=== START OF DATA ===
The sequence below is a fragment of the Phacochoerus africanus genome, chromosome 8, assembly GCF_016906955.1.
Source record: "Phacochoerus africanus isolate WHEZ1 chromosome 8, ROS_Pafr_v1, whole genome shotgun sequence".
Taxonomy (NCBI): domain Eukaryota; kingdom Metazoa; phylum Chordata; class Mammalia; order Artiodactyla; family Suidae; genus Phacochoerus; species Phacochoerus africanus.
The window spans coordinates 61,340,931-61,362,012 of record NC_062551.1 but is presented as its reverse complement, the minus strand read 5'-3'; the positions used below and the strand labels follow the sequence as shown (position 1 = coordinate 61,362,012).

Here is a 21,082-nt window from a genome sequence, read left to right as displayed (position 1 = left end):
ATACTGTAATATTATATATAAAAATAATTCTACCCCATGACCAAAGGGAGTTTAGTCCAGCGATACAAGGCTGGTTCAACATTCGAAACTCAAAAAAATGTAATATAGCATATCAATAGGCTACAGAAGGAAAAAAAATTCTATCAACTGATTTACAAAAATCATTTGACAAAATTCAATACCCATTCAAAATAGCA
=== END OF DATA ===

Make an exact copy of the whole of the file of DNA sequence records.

The sequence below is a fragment of the Phacochoerus africanus genome, chromosome 8, assembly GCF_016906955.1.
Source record: "Phacochoerus africanus isolate WHEZ1 chromosome 8, ROS_Pafr_v1, whole genome shotgun sequence".
Taxonomy (NCBI): domain Eukaryota; kingdom Metazoa; phylum Chordata; class Mammalia; order Artiodactyla; family Suidae; genus Phacochoerus; species Phacochoerus africanus.
The window spans coordinates 61,340,931-61,362,012 of record NC_062551.1 but is presented as its reverse complement, the minus strand read 5'-3'; the positions used below and the strand labels follow the sequence as shown (position 1 = coordinate 61,362,012).

Here is a 21,082-nt window from a genome sequence, read left to right as displayed (position 1 = left end):
ATACTGTAATATTATATATAAAAATAATTCTACCCCATGACCAAAGGGAGTTTAGTCCAGCGATACAAGGCTGGTTCAACATTCGAAACTCAAAAAAATGTAATATAGCATATCAATAGGCTACAGAAGGAAAAAAAATTCTATCAACTGATTTACAAAAATCATTTGACAAAATTCAATACCCATTCAAAATAGCA